Saturday 31 December 2022

Top 10 Scottish Deaths: Part 1

 It's Hogmanay - the biggest Scottish festival of them all - so how better to mark it than with a countdown of the most notable deaths in Scottish history?

10. The Bonnie Earl o' Moray. 

The 2nd Earl of Moray, if the ballad written in his honour is any guide, was considered one of the most handsome men in Scotland. This did not protect him from being pursued in a vendetta by the Earl of Huntly, who attacked him at his castle of Donibristle in 1592. As Moray received his fatal blows, one slashed him across the face, leading to his famous (and likely apocryphal) last words:

"You hae spoilt a better face than yer ain!"

9. Mary, Queen of Scots.

The brief and tumultuous reign of Mary ended in 1567 amid accusations she had plotted to kill her husband and marry his murderer. Had she not be a woman and a Catholic, she may have gotten away with it, but on fleeing to England she transferred her problems to Queen Elizabeth. English Catholics believed Mary, not Elizabeth, was legitimate heir to Henry VIII, leading to Mary's end on the chopping block in 1587 when she became implicated in a Catholic plot against Elizabeth's life. Her execution was trigger for the launch of the Spanish Armada. That invasion of England ultimately failed, but Mary had the last laugh: her son James VI inherited the English throne, and moved his mother's coffin to its magnificent final resting place in Westminster Abbey. En ma fin gît ma commencement indeed.  

8. The Black Douglas.

Sir James Douglas was one of the great heroes of the Scottish wars of independence, right-hand man to Robert the Bruce. Loved by the Scots - to whom he was 'the good Sir James', his reputation was quite different across the border, where nursemaids crooned to their charges "hush pet, the Black Douglas shall not get thee." After the death of the Bruce, Douglas was tasked with taking the Scottish king's embalmed heart to the Holy Land to battle Muslims. En route, he found himself fighting on the Christian side at the Battle of Teba in Andalucia. Legend has it that on becoming outnumbered and surrounded, he flung the Bruce's heart before him shouting:

"Lead on, brave heart, as thou were ever wont to do!"

The Black Douglas has one of the most iconic deaths in Scottish history. Just a shame the story of his final moments cannot be verified by any contemporary source.

Image courtesy of Andrew Spratt

Will Douglas' be the last legendary end, or did the mythmakers get their hands on other historical figures?

 Find out after the bells when the countdown is continued...

Tuesday 27 December 2022

Big Walk Dreaming

Winter may seem a fallow season for outdoor adventures, but it is the season when seeds are planted, when dreams of future expeditions take shape. Reading Alex Roddie's The Farthest Shore recently rekindled my own plans and awoke a hunger I forgot I possessed.

Ardnamurchan Point:

Alex's book is the story of the Cape Wrath Trail (CWT), except he starts at Ardnamurchan Point instead of Fort William. Wait a minute, that's where I started when I did a similar route! Mine was in 1996, before the CWT existed as a concept, and I wanted a grand walk linking the westernmost point of the mainland, Ardnamurchan, with the north-westernmost: Cape Wrath. I wouldn't stick strictly to the coast but would take the most sensible line between the two points.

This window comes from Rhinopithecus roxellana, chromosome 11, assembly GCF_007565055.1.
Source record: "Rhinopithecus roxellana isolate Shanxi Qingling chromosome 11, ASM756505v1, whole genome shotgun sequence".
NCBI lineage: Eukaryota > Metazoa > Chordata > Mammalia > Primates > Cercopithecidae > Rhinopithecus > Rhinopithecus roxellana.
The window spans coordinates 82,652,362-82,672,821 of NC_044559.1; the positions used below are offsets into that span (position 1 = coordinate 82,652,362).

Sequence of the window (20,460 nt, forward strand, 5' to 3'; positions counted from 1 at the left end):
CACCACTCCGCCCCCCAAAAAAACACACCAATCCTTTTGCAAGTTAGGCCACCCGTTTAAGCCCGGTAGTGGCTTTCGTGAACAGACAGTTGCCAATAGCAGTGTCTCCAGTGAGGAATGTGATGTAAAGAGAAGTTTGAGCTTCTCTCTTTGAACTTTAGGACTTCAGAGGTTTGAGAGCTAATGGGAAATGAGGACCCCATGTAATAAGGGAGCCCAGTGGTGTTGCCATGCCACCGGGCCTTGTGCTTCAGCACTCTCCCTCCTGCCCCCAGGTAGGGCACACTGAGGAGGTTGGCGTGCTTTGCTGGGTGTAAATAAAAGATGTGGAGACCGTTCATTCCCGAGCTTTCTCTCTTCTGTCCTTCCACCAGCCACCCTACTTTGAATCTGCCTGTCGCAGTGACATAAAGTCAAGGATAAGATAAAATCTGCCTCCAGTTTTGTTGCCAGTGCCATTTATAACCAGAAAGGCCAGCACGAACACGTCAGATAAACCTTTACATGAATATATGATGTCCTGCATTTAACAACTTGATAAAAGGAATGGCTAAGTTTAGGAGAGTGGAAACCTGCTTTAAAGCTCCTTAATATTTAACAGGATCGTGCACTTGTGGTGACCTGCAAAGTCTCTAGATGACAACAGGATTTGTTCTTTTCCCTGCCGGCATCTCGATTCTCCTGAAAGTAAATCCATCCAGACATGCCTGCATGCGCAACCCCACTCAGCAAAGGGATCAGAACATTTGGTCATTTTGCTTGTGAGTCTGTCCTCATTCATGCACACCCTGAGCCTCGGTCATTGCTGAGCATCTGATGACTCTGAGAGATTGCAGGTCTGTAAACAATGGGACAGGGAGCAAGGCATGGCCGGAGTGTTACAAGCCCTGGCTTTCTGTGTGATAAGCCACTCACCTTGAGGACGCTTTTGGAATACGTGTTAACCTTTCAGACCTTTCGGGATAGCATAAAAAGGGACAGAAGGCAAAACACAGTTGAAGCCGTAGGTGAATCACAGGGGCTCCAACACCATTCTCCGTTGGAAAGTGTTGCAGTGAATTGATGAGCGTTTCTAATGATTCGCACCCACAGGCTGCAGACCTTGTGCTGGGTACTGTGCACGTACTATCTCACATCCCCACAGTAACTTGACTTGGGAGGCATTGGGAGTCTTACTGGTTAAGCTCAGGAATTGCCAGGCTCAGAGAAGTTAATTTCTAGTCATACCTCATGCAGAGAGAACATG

Some parts were a revelation. Ardnamurchan itself, which I had never visited, is beautiful. Cape Wrath was a suitably awe-inspiring climax to the walk. And in between, the spacious backcountry around Maol Buidhe bothy proved a highlight.

Leaving Ardnamurchan, 1996:

It would be good to return and do a couple of bits I missed out back in 1996. I missed out the whole section from Inchnadamph to Kinlochbervie, having given up and gone home in terrible weather, to return only for the last couple of days of the walk to Cape Wrath. It would be good too to walk through Knoydart, which I skirted by going from Corryhully to Kinbreck bothy then out to the Cluanie Inn, then cheating a bit by taking a lift down the A87 to Invershiel before continuing. 

But that's not all! There's so many walks I'd like to do. The MacPhies of Colonsay, planned for 2022 but postponed through illness. My idea of the Grampian coast to coast, following a fault line from Knapdale to the Findhorn via the Buachaille. Large sections of the British coast. Once you start dreaming there is no end! 

But perhaps it is enough to achieve something more modest. Such as a weekend away, which I've just realised I haven't managed all year! My own hillwalking book, after all, is called The Weekend Fix. Hopefully in 2023 I will get a few more of them.

Tuesday 13 December 2022

December Snow

After the floods, the freeze.

The first inkling of the coming cold snap came on my morning commute. Snowflakes driven onto Edinburgh pavements, tourists stopping to photograph the scene.

We went next day to the local woods, crystals gleaming on moss.

Driving home I stopped to help an African fellow who had crashed. His car was bent, but fortunately he was OK. The magic of seeing snow for the first time had been replaced by a harsh lesson in the inconveneince of the white stuff.

But for us - oh, for us! This is when the fun starts.

The roads are bad, but if we can make it, the rewards are priceless.

May there be wonder in your December days: whether it's sunset from a mountain, or the sparkle of light on a patch of snow in your garden.